Market Analysis

Random Musings on Markets 2019: A Saucerful of Musings

This week’s certainly not-weekly collection of curious financial news stories.

In this Friday’s not-weekly roundup of news oddities, we bring you some suggestions for ECB-head-to-be Christine Lagarde, a lament on the missed opportunity for an all-star Fed Board and two missives from the gridlock file. Hope you enjoy the read!

Some Suggestions for the ECB President-in-Waiting

Late Wednesday, as part of a media frenzy following IMF head Christine Lagarde’s nomination to lead the ECB, Bloomberg published a piece highlighting her penchant for quoting historical figures, artists and philosophers in speeches concerning economic policy. Heck, she invoked Mozart’s Magic Flute in 2016 while discussing the euro crisis’s legacy. They posit this may bleed into her policy discussions and statements as ECB chief—complicating analysis by market participants.

We generally find this concept delightful. We have long criticized the unnecessary hyperfocus on central banks and central bankers’ words here. You just can’t use central bankers’ words to forecast their actions. They change their minds. They say things that are open to interpretation. They tell tall tales.[i] They politick. There is little reason to delve deeply into such speech, if you even can. As former Fed head Alan Greenspan once noted, “If I’ve made myself too clear, you must have misunderstood me.”

So we welcome Ms. Lagarde’s fondness for quotations and metaphors. We hope she goes nuclear with them! Lao Tzu. Salvador Dali. There are so many options! Here are a few suggestions:

“In theory there is no difference between theory and practice. In practice there is.”

–Yogi Berra

“If you could kick the person in the pants responsible for most of your trouble, you wouldn’t sit for a month.”

–Theodore Roosevelt

“Everything is funny. As long as it is happening to someone else.”

–Will Rogers

“Between two evils, I always pick the one I never tried before.”

–Mae West

Then again, we figure Ms. Lagarde will likely take Martin’s Little Pill very soon, so perhaps she will forget she was fond of quotes and metaphors.

A Lament for What Could Have Been

Earlier this week, in MarketMinder’s more, um, serious commentary, we covered President Trump’s planned nominations of Judy Shelton and Christopher Waller to the Federal Reserve’s Board of Governors. We are sure they are fine people and have no animus against them. Yet we still greeted this news with sadness, as it represents a missed opportunity: the chance for Trump to turn the Fed into a fantasy monetary policy team.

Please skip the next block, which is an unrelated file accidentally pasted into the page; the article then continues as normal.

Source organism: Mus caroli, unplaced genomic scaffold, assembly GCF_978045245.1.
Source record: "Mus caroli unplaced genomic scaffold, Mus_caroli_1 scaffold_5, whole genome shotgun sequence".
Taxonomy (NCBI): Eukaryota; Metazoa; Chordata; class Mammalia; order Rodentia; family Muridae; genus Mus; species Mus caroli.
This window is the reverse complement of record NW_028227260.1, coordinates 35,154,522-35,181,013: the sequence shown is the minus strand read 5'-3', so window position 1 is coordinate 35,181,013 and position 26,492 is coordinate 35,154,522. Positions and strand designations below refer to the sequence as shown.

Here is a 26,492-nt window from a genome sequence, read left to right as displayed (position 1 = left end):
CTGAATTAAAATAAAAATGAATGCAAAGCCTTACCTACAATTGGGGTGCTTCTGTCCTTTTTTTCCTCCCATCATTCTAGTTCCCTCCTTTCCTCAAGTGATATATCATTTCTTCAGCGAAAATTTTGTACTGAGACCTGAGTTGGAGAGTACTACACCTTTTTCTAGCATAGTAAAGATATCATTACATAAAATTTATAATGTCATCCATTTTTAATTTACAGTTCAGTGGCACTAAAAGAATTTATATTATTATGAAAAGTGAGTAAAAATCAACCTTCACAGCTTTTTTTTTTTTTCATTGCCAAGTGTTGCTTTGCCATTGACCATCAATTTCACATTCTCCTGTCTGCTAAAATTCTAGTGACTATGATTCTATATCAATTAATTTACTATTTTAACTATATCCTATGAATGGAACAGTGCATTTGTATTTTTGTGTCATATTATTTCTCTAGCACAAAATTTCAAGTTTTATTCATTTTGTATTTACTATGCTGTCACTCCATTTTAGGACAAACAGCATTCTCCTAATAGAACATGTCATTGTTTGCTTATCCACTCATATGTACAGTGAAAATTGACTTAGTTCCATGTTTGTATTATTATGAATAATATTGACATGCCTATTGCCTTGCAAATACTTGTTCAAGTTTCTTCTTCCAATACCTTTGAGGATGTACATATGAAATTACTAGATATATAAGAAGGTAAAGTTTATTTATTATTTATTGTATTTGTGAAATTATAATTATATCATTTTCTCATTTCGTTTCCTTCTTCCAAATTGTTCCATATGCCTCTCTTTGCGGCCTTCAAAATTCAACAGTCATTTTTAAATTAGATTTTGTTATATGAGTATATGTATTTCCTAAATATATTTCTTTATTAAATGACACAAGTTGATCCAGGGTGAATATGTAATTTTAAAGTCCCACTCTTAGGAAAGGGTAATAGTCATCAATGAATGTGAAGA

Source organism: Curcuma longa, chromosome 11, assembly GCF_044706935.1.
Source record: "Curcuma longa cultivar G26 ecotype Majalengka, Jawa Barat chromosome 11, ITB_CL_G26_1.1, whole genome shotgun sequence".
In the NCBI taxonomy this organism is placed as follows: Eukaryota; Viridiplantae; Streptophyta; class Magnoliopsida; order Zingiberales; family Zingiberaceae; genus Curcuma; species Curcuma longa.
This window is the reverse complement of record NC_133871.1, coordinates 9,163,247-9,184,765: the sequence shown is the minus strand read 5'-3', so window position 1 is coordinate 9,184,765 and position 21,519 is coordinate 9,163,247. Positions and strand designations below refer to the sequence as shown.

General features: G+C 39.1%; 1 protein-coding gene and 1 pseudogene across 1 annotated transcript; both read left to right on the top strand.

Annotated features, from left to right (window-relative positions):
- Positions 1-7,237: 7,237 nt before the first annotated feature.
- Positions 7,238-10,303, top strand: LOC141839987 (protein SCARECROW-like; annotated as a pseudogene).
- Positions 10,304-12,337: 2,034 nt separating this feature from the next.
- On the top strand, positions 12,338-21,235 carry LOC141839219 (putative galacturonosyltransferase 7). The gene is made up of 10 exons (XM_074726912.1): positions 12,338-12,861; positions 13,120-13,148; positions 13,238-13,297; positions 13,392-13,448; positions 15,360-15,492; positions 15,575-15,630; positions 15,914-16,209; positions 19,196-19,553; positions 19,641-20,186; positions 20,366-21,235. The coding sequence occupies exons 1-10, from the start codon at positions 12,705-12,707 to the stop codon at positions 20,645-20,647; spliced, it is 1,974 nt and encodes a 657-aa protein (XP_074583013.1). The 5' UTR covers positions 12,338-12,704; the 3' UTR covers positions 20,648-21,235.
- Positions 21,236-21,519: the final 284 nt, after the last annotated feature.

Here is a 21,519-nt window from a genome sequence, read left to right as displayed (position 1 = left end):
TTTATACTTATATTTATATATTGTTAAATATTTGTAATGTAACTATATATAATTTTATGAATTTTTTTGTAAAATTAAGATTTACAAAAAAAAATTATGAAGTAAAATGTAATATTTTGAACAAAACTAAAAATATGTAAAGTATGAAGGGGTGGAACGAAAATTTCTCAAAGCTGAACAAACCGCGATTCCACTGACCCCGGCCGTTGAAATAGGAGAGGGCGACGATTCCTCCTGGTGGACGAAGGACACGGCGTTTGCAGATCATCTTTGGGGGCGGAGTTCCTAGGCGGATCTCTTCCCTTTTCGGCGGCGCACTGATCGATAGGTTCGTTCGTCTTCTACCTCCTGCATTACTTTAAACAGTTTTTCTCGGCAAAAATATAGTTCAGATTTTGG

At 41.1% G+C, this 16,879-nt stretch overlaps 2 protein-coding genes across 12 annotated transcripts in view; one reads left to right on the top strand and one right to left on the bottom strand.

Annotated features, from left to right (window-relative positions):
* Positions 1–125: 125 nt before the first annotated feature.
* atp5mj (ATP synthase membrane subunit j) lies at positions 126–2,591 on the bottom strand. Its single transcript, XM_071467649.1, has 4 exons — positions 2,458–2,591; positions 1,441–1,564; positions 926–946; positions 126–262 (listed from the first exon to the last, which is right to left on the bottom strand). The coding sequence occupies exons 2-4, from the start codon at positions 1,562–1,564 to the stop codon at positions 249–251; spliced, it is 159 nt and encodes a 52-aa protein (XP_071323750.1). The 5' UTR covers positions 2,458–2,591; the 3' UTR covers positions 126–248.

You see, a few weeks ago Trump lambasted outgoing ECB President Mario Draghi as a currency manipulator. Then he flip-flopped and lambasted Fed head Jerome Powell for not stimulating the economy as much as Draghi, implying a secret admiration for the gentleman we like calling Super Mario. This gave us an idea: What if Trump nominated Draghi for the Fed board once his ECB term expired this autumn? Even better, what if he tapped BoE chief Mark Carney for the final Fed board position after his own term expired early next year? Not that it would improve policy any, but we figure the Davos crowd would be #mindblown.[ii]

Alas, this is not to be. And we are sad. It could have been glorious. Every Fed meeting would be Jackson Hole! They could have shot a reality show while they were at it! Or a three-man buddy comedy! With jokes about natural interest rates and the non-accelerating inflation rate of unemployment and the Taylor Rule! They could have blinded us with jargon! Former Chairperson Janet Yellen could have made a cameo and punned up a storm! The Fed could have been a contenduh!

But now it will just be a boring old central bank, as it always has been—unless Trump gets a wild idea and decides to nominate Draghi as Fed head if he wins re-election next year.

Gridlock Is a Beast

Your friendly MarketMinder editorial staff has often countered fears of eurozone populists by pointing to Italy—a place where populists won an election, formed a government and has since floundered in gridlock and internal squabbling. The moral of the story: If a government spends all its time fighting among itself, it can’t pass radical legislation, rendering fears false.